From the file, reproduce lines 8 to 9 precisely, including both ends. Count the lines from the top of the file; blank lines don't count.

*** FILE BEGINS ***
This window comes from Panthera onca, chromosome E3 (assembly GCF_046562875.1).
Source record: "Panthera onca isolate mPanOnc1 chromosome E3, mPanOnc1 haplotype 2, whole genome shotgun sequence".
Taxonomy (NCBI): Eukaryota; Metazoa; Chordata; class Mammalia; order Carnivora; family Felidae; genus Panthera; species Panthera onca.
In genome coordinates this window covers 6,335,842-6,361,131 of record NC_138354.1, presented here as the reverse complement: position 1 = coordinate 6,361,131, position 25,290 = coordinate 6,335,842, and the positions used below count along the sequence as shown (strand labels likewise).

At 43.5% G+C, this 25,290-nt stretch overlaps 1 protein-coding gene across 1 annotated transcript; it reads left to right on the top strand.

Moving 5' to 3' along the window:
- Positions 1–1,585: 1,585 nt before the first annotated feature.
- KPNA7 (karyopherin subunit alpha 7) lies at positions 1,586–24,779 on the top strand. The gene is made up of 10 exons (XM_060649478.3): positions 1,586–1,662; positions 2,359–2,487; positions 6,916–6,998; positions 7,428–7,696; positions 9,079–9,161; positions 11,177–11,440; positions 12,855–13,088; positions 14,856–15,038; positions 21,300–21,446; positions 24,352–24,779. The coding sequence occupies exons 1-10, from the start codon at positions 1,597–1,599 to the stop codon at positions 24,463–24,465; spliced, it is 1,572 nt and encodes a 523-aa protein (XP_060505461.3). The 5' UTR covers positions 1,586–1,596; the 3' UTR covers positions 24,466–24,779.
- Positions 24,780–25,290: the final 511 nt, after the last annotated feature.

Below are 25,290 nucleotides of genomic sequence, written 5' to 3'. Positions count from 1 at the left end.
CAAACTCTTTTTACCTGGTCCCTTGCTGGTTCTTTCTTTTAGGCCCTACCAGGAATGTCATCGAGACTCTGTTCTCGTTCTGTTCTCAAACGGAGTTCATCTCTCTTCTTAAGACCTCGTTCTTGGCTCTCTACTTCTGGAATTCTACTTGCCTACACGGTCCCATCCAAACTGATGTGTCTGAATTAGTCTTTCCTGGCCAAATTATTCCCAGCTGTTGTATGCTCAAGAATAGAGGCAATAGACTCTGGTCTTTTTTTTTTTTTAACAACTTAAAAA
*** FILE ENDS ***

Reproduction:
- KPNA7 (karyopherin subunit alpha 7) lies at positions 1,586–24,779 on the top strand. The gene is made up of 10 exons (XM_060649478.3): positions 1,586–1,662; positions 2,359–2,487; positions 6,916–6,998; positions 7,428–7,696; positions 9,079–9,161; positions 11,177–11,440; positions 12,855–13,088; positions 14,856–15,038; positions 21,300–21,446; positions 24,352–24,779. The coding sequence occupies exons 1-10, from the start codon at positions 1,597–1,599 to the stop codon at positions 24,463–24,465; spliced, it is 1,572 nt and encodes a 523-aa protein (XP_060505461.3). The 5' UTR covers positions 1,586–1,596; the 3' UTR covers positions 24,466–24,779.
- Positions 24,780–25,290: the final 511 nt, after the last annotated feature.